Trash Trouble on Appalachian Trail

Garbage is piling up at Bulls Bridge Gorge, but it's unclear who is supposed to clean it up.

By Chris Coffey
|  Monday, Aug 13, 2012  |  Updated 3:31 PM EDT
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The NBC Connecticut Troubleshooters investigate the jurisdictional loophole that leaves volunteers to pick-up the never ending flow of garbage on the Appalachian Trail.

The NBC Connecticut Troubleshooters investigate the jurisdictional loophole that leaves volunteers to pick-up the never ending flow of garbage on the Appalachian Trail.

A beloved Connecticut park is being overrun with trash.  Just who is supposed to keep it clean is uncertain.
 
There is no doubting the beauty of Bulls Bridge Gorge along the Housatonic River in Kent.  It welcomes visitors from across the state.  It is part of the world-famous Appalachian Trail.  But a trash pile growing on the trail was an unwelcome guest.

  "Words can't describe it," said Jim Malumphy, a volunteer who helps the National Park Service maintain the trail.
 
Malumphy said the volunteers are being overwhelmed by the trash.  He said weekends now bring hundreds of park-goers to the trail and the river.
 
Visitors are asked to carry out what they carry in, but many visitors don't appear to be listening.
 
"People come and they just think that because there's garbage here, they can add theirs to it," Malumphy said.
 
The mess horrified officials in Kent, who said they would have closed the site but it was unclear who had jurisdiction on the federal land.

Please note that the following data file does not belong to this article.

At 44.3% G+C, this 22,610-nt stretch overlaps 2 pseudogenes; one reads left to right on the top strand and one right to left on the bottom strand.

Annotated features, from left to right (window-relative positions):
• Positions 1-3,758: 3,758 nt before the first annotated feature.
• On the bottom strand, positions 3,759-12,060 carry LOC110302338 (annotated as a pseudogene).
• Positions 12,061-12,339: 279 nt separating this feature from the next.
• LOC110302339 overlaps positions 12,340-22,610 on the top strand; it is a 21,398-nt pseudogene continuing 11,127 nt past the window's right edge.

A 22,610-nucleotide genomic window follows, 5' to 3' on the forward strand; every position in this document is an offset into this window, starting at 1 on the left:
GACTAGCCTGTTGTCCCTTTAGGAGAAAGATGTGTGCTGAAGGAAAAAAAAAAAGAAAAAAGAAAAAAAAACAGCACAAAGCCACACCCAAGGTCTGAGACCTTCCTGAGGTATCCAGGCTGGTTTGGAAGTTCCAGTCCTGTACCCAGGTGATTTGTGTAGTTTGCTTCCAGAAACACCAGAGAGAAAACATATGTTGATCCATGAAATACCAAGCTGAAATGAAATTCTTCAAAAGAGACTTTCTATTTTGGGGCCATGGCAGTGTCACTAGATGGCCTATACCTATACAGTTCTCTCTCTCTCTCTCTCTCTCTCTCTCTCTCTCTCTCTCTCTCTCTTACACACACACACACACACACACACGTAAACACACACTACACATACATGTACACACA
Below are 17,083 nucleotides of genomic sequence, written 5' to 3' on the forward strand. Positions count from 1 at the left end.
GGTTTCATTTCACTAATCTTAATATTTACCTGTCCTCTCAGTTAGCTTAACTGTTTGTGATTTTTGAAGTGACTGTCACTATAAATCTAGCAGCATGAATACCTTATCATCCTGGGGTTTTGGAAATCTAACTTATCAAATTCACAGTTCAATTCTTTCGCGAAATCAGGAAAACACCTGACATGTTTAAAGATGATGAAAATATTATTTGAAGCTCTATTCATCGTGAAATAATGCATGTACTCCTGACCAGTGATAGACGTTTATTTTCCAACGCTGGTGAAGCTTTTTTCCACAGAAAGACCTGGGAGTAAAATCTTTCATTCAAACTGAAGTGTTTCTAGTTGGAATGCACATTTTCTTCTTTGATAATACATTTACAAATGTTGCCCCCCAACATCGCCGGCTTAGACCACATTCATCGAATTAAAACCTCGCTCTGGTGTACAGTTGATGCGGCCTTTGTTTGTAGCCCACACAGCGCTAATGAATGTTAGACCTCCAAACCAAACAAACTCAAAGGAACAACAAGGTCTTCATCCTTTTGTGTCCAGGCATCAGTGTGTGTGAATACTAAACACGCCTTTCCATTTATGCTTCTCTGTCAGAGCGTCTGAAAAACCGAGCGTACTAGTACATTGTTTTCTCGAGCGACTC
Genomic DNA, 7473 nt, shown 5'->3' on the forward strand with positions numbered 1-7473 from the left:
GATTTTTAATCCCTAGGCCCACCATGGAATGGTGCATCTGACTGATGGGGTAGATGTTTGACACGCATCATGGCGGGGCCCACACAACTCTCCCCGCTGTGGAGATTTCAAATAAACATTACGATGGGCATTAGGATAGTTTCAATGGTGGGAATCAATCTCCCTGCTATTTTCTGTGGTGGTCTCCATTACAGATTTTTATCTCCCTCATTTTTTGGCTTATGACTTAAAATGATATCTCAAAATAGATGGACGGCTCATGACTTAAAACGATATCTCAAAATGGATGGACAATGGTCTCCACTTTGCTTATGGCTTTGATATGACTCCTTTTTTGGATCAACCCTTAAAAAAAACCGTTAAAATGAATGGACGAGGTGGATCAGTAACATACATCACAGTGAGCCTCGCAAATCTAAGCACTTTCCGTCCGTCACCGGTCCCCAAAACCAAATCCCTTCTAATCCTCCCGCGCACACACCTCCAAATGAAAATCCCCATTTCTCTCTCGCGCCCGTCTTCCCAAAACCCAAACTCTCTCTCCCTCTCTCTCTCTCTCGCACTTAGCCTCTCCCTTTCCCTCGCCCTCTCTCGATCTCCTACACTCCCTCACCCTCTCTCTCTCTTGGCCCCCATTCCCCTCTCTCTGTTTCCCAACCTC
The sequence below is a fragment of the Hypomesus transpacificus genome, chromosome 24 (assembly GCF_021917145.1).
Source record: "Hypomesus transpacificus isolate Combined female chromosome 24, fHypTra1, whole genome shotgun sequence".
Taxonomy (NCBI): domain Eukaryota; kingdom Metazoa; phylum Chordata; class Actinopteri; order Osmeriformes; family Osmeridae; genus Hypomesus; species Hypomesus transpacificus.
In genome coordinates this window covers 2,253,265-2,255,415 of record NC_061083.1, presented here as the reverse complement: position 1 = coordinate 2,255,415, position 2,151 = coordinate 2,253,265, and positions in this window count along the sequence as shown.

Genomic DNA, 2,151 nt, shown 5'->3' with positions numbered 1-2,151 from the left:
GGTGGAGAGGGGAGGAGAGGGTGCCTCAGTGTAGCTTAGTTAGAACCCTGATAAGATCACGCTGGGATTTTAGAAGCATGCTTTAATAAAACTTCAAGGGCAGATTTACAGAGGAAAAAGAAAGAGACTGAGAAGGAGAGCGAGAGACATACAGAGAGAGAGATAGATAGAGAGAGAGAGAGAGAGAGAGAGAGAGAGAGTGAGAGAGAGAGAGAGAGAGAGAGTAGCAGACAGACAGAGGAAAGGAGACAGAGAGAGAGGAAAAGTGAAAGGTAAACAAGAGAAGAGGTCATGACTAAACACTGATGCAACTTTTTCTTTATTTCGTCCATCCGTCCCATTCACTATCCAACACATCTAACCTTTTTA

The town owns the bridge and the road next to the park.  The National Park Service owns the land and a spokesperson told the NBC Connecticut's Troubleshooters it just learned of the severity of the trash situation.
 
"I think somehow we've got to work out a management plan with the people that are here locally," Malumphy said.
 
Since the Troubleshooters visited the area in question, the National Park Service arranged for a dumpster to be delivered and volunteers helped clean up the area. 
 
However, Kent first selectman Bruce Adams said there is still no long-term plan to keep the litter from piling again.
 
Local, state and federal officials met this week to discuss the issue.  Adams said the general consensus is most people seem to agree police enforcement would help.  But it's not known who would provide the officer and no promises have been made.

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